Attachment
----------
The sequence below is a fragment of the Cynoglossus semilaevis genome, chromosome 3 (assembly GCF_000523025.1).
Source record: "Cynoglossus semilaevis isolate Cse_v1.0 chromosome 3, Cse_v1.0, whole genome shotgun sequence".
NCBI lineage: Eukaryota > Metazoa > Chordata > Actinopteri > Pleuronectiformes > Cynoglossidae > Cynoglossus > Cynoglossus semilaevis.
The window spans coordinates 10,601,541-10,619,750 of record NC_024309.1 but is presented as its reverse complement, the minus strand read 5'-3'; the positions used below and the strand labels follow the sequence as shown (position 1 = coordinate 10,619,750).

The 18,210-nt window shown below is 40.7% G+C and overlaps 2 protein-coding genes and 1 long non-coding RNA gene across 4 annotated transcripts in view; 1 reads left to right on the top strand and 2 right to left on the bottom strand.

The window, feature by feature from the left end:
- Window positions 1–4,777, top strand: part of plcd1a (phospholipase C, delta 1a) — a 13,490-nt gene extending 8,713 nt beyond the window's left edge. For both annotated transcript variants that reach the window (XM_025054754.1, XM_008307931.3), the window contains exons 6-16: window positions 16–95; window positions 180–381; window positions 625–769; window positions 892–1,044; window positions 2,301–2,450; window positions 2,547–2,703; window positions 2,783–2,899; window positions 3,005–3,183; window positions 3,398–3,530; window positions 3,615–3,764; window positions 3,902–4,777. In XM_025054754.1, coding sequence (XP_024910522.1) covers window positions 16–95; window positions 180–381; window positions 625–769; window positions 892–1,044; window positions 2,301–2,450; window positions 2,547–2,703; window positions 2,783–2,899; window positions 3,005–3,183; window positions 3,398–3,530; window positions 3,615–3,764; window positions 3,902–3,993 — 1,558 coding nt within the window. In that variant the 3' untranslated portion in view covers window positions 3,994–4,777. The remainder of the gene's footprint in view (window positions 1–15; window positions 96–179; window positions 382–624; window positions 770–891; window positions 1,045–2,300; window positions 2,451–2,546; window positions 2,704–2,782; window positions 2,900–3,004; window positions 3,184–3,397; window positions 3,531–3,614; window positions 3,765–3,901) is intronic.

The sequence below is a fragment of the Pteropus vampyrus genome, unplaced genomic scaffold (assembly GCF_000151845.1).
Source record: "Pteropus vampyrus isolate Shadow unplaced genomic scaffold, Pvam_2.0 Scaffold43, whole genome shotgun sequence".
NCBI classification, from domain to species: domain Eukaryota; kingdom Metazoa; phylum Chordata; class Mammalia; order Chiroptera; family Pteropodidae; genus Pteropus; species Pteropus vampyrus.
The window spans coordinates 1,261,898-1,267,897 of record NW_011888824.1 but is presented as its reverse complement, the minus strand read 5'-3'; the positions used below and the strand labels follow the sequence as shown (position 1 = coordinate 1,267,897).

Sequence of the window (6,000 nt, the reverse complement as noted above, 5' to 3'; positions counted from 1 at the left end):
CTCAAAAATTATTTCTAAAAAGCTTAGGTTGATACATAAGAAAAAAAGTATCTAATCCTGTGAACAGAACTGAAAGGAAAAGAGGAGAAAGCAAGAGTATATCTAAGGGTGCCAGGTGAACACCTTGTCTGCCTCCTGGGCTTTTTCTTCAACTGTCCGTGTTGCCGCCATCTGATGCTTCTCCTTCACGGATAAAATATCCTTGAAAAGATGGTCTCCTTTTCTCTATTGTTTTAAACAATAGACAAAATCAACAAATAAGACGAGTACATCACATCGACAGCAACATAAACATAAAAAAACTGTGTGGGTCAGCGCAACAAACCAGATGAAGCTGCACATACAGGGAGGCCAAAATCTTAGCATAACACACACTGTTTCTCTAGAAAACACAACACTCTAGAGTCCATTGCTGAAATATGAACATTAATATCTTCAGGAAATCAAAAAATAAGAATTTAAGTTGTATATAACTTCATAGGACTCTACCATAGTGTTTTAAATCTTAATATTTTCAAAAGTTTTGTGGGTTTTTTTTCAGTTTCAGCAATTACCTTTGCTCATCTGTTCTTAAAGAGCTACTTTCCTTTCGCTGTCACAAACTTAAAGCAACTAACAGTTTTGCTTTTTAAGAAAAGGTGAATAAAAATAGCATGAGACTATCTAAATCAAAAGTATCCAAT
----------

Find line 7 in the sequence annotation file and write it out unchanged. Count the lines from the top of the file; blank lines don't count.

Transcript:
- Window positions 1–4,777, top strand: part of plcd1a (phospholipase C, delta 1a) — a 13,490-nt gene extending 8,713 nt beyond the window's left edge. For both annotated transcript variants that reach the window (XM_025054754.1, XM_008307931.3), the window contains exons 6-16: window positions 16–95; window positions 180–381; window positions 625–769; window positions 892–1,044; window positions 2,301–2,450; window positions 2,547–2,703; window positions 2,783–2,899; window positions 3,005–3,183; window positions 3,398–3,530; window positions 3,615–3,764; window positions 3,902–4,777. In XM_025054754.1, coding sequence (XP_024910522.1) covers window positions 16–95; window positions 180–381; window positions 625–769; window positions 892–1,044; window positions 2,301–2,450; window positions 2,547–2,703; window positions 2,783–2,899; window positions 3,005–3,183; window positions 3,398–3,530; window positions 3,615–3,764; window positions 3,902–3,993 — 1,558 coding nt within the window. In that variant the 3' untranslated portion in view covers window positions 3,994–4,777. The remainder of the gene's footprint in view (window positions 1–15; window positions 96–179; window positions 382–624; window positions 770–891; window positions 1,045–2,300; window positions 2,451–2,546; window positions 2,704–2,782; window positions 2,900–3,004; window positions 3,184–3,397; window positions 3,531–3,614; window positions 3,765–3,901) is intronic.